Attempting to understand the massive complexities of our universe is an interesting, albeit nearly impossible, task. So when scientists are able to detect new findings within our own galaxy, it calls for some celebration. Thinking of the intimidating nature of space, nothing screams scarier than the invisible material of a black hole. A black hole is focused on destroying anything it can get its mouth around, helping it grow in size. But scientists have found that our black hole has a much more sluggish appetite compared to its counterparts.
Our galaxy’s black hole, Sagittarius A*, is said to have as much power as 4 million suns, but it only raids it’s food supply a very limited amount of time. Now, new research is suggesting that a mature star may key us in on this strange behavior.
The star, known as Pulsar, has uncovered a magnetic field of radio waves that travel through a region that, when waves pass, can change direction affecting the potency of our magnetic field. Pulsars belong to a subgroup associated with what’s called magnetars. These hold astonishingly high magnetic fields, which is 100,000 billion times that of the magnetic fields on Earth. This strength plays an important part. The black hole slowly swallows everything, including light and depending on it’s strength, the magnetic fields can aid or hinder this process.
This discovered pulsar helped indicate a truly massive magnetic field.
Astronomer Henio Falcke and his team of researchers have been one of the many astronomers in the last 20 years whom have dug for information on the possibility of a pulsar around our galaxies black hole. So it was to their delight when they made the recent discovery and published their findings in the journal for Nature.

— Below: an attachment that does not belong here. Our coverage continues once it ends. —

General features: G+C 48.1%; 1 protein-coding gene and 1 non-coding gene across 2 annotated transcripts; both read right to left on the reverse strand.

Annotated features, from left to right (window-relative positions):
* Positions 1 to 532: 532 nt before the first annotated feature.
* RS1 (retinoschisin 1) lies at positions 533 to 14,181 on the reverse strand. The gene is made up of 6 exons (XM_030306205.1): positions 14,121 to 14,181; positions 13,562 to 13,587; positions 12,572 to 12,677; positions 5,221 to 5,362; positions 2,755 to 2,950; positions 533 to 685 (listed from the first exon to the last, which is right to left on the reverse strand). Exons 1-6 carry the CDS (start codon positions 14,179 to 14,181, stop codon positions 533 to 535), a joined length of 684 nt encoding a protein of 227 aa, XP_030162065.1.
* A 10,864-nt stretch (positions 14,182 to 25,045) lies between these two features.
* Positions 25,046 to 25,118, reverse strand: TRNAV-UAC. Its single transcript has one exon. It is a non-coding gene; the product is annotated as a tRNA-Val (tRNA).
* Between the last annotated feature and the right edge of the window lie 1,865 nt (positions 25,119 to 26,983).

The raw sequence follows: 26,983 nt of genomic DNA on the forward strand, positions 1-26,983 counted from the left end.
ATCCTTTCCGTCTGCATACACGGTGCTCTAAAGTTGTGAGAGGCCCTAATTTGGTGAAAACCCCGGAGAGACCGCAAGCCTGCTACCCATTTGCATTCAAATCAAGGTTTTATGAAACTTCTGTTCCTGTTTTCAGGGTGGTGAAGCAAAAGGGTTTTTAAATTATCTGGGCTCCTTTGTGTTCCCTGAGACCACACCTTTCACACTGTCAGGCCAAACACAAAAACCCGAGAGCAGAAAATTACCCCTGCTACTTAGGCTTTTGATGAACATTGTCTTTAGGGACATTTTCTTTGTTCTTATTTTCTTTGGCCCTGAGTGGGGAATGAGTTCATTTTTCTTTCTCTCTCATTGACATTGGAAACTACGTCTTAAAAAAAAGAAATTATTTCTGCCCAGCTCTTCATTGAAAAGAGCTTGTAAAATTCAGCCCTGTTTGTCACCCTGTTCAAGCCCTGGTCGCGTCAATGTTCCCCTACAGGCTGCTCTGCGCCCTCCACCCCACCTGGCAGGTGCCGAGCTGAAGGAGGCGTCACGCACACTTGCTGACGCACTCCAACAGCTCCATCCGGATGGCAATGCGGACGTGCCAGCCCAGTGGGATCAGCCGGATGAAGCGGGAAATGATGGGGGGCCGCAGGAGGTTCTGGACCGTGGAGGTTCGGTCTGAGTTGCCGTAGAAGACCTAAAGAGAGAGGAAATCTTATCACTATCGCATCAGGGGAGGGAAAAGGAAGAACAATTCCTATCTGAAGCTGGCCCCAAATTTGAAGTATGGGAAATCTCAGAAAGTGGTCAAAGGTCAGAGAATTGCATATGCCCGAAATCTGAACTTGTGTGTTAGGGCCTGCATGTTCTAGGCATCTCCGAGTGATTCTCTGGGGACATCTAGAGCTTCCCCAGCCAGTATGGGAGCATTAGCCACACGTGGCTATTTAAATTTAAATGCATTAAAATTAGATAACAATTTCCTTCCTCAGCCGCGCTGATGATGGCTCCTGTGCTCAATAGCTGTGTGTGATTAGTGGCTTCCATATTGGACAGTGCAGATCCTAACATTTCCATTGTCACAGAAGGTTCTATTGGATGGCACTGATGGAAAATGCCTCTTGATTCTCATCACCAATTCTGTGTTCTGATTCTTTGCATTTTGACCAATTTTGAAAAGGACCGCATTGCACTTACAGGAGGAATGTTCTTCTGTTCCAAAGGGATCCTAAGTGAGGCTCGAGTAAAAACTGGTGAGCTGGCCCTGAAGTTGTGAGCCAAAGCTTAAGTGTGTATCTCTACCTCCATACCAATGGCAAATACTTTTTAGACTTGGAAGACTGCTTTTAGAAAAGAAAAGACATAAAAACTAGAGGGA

Amongst the study, Falcke and these scientists were also able to measure Pulsar’s strength and found that the star was quite bright and large.
So how do these scientists explain our black hole’s sluggish appetite? Not so simply. They believe that our magnetic field is in due part associated with ionized gas, which explains the radio to X-ray emission often associated with our black hole, making it less satisfied in comparison to other black holes.
With all the new findings, we still do not understand what happens inside a black hole. And while there are crazy theories out there, we only know that once you’re in, it’s forever. Not one thing is fast enough to escape it’s wrath. Not even the speed of light. Thinking of all the galaxies in our universe (which is a crazy amount), there’s a hungry black hole within them all.
But luckily, with the help of intelligent scientists on this planet, we are better able to understand the nature of our very own black hole and its sluggish appetite.
Written by Annie Elizabeth Martin